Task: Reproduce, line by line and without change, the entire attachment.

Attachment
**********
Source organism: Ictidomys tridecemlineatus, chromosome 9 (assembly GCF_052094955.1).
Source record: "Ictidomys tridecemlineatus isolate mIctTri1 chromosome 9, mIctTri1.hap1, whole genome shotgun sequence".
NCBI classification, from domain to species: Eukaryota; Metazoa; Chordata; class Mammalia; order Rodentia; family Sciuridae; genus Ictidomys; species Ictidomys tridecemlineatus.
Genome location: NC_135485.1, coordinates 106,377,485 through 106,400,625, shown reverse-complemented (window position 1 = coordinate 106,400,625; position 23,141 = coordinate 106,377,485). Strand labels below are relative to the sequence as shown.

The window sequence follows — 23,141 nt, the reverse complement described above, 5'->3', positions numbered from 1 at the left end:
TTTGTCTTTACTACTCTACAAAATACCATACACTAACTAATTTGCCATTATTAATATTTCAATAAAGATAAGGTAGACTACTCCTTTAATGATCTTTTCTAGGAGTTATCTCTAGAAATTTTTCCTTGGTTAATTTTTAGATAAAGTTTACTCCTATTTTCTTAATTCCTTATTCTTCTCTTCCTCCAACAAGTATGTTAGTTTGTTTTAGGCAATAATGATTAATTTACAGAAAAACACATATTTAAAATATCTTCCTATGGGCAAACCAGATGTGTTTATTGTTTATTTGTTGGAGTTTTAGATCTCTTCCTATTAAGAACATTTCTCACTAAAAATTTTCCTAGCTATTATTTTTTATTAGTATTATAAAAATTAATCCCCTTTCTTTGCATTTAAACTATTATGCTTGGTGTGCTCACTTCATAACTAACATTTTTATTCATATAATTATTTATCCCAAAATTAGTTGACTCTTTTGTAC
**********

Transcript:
Source organism: Ictidomys tridecemlineatus, chromosome 9 (assembly GCF_052094955.1).
Source record: "Ictidomys tridecemlineatus isolate mIctTri1 chromosome 9, mIctTri1.hap1, whole genome shotgun sequence".
NCBI classification, from domain to species: Eukaryota; Metazoa; Chordata; class Mammalia; order Rodentia; family Sciuridae; genus Ictidomys; species Ictidomys tridecemlineatus.
Genome location: NC_135485.1, coordinates 106,377,485 through 106,400,625, shown reverse-complemented (window position 1 = coordinate 106,400,625; position 23,141 = coordinate 106,377,485). Strand labels below are relative to the sequence as shown.

The window sequence follows — 23,141 nt, the reverse complement described above, 5'->3', positions numbered from 1 at the left end:
TTTGTCTTTACTACTCTACAAAATACCATACACTAACTAATTTGCCATTATTAATATTTCAATAAAGATAAGGTAGACTACTCCTTTAATGATCTTTTCTAGGAGTTATCTCTAGAAATTTTTCCTTGGTTAATTTTTAGATAAAGTTTACTCCTATTTTCTTAATTCCTTATTCTTCTCTTCCTCCAACAAGTATGTTAGTTTGTTTTAGGCAATAATGATTAATTTACAGAAAAACACATATTTAAAATATCTTCCTATGGGCAAACCAGATGTGTTTATTGTTTATTTGTTGGAGTTTTAGATCTCTTCCTATTAAGAACATTTCTCACTAAAAATTTTCCTAGCTATTATTTTTTATTAGTATTATAAAAATTAATCCCCTTTCTTTGCATTTAAACTATTATGCTTGGTGTGCTCACTTCATAACTAACATTTTTATTCATATAATTATTTATCCCAAAATTAGTTGACTCTTTTGTAC